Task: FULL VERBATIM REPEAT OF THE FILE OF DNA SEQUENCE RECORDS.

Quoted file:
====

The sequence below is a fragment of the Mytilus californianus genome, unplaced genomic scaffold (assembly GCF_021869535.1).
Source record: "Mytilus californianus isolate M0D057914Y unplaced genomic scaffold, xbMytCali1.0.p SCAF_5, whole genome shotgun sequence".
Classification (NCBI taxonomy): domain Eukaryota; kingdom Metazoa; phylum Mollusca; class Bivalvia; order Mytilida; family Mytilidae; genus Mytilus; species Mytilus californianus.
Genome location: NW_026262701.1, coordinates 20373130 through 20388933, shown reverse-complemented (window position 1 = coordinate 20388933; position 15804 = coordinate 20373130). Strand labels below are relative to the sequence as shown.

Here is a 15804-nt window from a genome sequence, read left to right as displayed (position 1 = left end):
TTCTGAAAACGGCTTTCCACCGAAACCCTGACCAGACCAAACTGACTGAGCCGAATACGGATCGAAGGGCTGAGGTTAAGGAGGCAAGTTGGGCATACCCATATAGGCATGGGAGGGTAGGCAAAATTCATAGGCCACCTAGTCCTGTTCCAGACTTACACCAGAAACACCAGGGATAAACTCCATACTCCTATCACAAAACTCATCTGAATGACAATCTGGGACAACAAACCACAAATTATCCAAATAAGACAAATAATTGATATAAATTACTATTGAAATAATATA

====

The sequence below is a fragment of the Mytilus californianus genome, unplaced genomic scaffold (assembly GCF_021869535.1).
Source record: "Mytilus californianus isolate M0D057914Y unplaced genomic scaffold, xbMytCali1.0.p SCAF_5, whole genome shotgun sequence".
Classification (NCBI taxonomy): domain Eukaryota; kingdom Metazoa; phylum Mollusca; class Bivalvia; order Mytilida; family Mytilidae; genus Mytilus; species Mytilus californianus.
Genome location: NW_026262701.1, coordinates 20373130 through 20388933, shown reverse-complemented (window position 1 = coordinate 20388933; position 15804 = coordinate 20373130). Strand labels below are relative to the sequence as shown.

Here is a 15804-nt window from a genome sequence, read left to right as displayed (position 1 = left end):
TTCTGAAAACGGCTTTCCACCGAAACCCTGACCAGACCAAACTGACTGAGCCGAATACGGATCGAAGGGCTGAGGTTAAGGAGGCAAGTTGGGCATACCCATATAGGCATGGGAGGGTAGGCAAAATTCATAGGCCACCTAGTCCTGTTCCAGACTTACACCAGAAACACCAGGGATAAACTCCATACTCCTATCACAAAACTCATCTGAATGACAATCTGGGACAACAAACCACAAATTATCCAAATAAGACAAATAATTGATATAAATTACTATTGAAATAATATA